Rohm and Haas has updated the roof of its nine-story global headquarters with an advanced polymer elastomeric roof coating that reflects a broad spectrum of UV, visible and infrared light and emits nearly 90% of any absorbed heat, all of which contribute to the degradation of traditional roofing materials and the energy consumption of buildings.
Rohm and Haas has updated the roof of its nine-story global headquarters with an advanced polymer elastomeric roof coating. The company has occupied the building at Sixth and Market streets since 1965, but over the past year, the company set out on a floor by floor renovation to revitalize their headquarters. The contemporary concrete, steel and glass building was designed by the late Pietro Belluschi, a leading world architect who served as dean of MIT's School of Architecture and Planning for 14 years, and has recently been granted Historic Landmark Building status. The innovative roofing system will cover the current black rubber membrane roof with a crisp, white, highly protective and reflective material.
“Elastomeric roof coatings are one of the main thrusts in our environmentally advanced portfolio,” says Colin Gouveia, marketing director for Industrial and Construction, North America. “By helping to reduce the urban heat island effect by providing a cool, reflective surface, elastomeric coatings are a sustainable technology that demonstrates the way people need to think and act in regard to the environment.”
The city of Philadelphia is currently seeking to increase standards for new and replacement roofs above the current state building code. The new Rohm and Haas roof coating exceeds the current state regulations and would meet the proposed city regulations, should they be adopted.
According to Javier Banos, marketing manager for the company’s elastomeric coatings division, the new elastomeric roof coating reflects a broad spectrum of UV, visible and infrared light and emits nearly 90% of any absorbed heat, all of which contribute to the degradation of traditional roofing materials. It also protects against expansion and contraction cracks in the roof, which lead to roof deterioration and leaks, because it is elastic and can bridge cracks that form as temperatures fluctuate. “The result is a cooler and longer-lasting roof, lower air temperatures and energy savings for the entire building,” says Banos.
“The lower roof of our building is EPDM [ethylene propylene diene monomer], a thick, rubber membrane-type black roof, and the upper roof is a traditional built-up (asphalt) roof with a smooth APP Mod-Bit Capsheet,” explains Lou Velez, P.E., Rohm and Haas building manager. “We are coating both surfaces with two thick coats of elastomeric product to prevent ultraviolet degradation. That coating also adds an extra layer of impermeable material, so water runs off readily and not into the building structure where it could cause damage.”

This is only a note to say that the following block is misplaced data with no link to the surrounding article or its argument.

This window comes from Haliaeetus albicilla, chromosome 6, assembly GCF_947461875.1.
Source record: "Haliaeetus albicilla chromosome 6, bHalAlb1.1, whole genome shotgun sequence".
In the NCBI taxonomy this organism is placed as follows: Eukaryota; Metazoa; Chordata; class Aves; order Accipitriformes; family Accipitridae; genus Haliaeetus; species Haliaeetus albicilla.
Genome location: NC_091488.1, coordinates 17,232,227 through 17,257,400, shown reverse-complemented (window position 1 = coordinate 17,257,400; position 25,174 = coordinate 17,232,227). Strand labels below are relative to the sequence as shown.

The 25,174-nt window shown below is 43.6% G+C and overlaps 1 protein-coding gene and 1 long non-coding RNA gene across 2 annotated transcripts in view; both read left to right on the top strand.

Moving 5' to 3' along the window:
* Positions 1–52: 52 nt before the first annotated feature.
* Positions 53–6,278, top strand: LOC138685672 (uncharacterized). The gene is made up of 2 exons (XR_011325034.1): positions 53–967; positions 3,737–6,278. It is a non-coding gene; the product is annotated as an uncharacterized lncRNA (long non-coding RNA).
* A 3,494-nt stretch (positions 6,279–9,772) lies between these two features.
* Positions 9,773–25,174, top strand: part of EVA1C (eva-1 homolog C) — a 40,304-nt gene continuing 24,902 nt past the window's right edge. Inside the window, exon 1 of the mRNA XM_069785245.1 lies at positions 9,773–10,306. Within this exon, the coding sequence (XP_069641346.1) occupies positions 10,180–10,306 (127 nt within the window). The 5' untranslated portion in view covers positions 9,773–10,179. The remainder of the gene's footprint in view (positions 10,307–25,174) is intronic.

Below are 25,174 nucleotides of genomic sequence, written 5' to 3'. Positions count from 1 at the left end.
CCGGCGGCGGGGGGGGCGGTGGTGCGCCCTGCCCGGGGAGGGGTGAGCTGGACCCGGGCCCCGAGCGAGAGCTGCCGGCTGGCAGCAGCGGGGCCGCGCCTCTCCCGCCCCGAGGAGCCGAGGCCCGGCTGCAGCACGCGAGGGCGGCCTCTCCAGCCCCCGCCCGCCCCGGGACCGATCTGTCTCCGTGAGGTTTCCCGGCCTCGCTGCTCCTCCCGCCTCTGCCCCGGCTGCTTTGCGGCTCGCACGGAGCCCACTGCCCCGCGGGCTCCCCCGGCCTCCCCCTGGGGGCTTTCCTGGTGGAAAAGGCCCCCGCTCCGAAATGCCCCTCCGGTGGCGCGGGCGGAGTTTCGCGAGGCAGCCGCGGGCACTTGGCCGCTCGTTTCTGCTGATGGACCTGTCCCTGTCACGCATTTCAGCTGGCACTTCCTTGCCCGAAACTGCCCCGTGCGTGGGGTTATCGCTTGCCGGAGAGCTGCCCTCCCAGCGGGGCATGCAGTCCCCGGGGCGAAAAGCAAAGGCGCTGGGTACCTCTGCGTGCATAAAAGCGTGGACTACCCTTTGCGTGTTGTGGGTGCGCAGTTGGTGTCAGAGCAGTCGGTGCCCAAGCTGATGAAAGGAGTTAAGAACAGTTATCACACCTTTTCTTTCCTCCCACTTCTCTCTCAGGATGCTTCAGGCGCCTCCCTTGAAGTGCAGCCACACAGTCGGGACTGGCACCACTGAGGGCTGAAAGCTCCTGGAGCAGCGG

Rohm and Haas expects significant energy savings between May and October, based on the way the building’s air conditioning system is configured. “The air intakes are at roof level,” explains Banos. “Currently, the system has to bring in the hottest air and work harder to cool it. By lowering the air temperature around the intakes, we will lower the amount of energy needed without having any effect on the comfort level of the occupants.”
Not only does an elastomeric-coated roof save energy, but it reduces landfill waste and provides substantial savings in maintenance and replacement costs. Roof repair used to mean tearing off the aging roof and replacing it, but with proper maintenance, elastomeric-coated roofs can last much longer than traditional roofs. Such maintenance is limited to occasional cleaning with a hose or power washer and reapplication of the coating on average every 7 to 10 years.
The summer cooling offsets any heat gain by a black roof in winter more than tenfold, among other reasons because the potential for heat gain is so much lower during the winter when sunlight is much less intense than during the summer. The project includes monitoring devices that will enable Rohm and Haas to track energy savings.
For more information about elastomeric roof coatings, visitwww.rooftopics.com.
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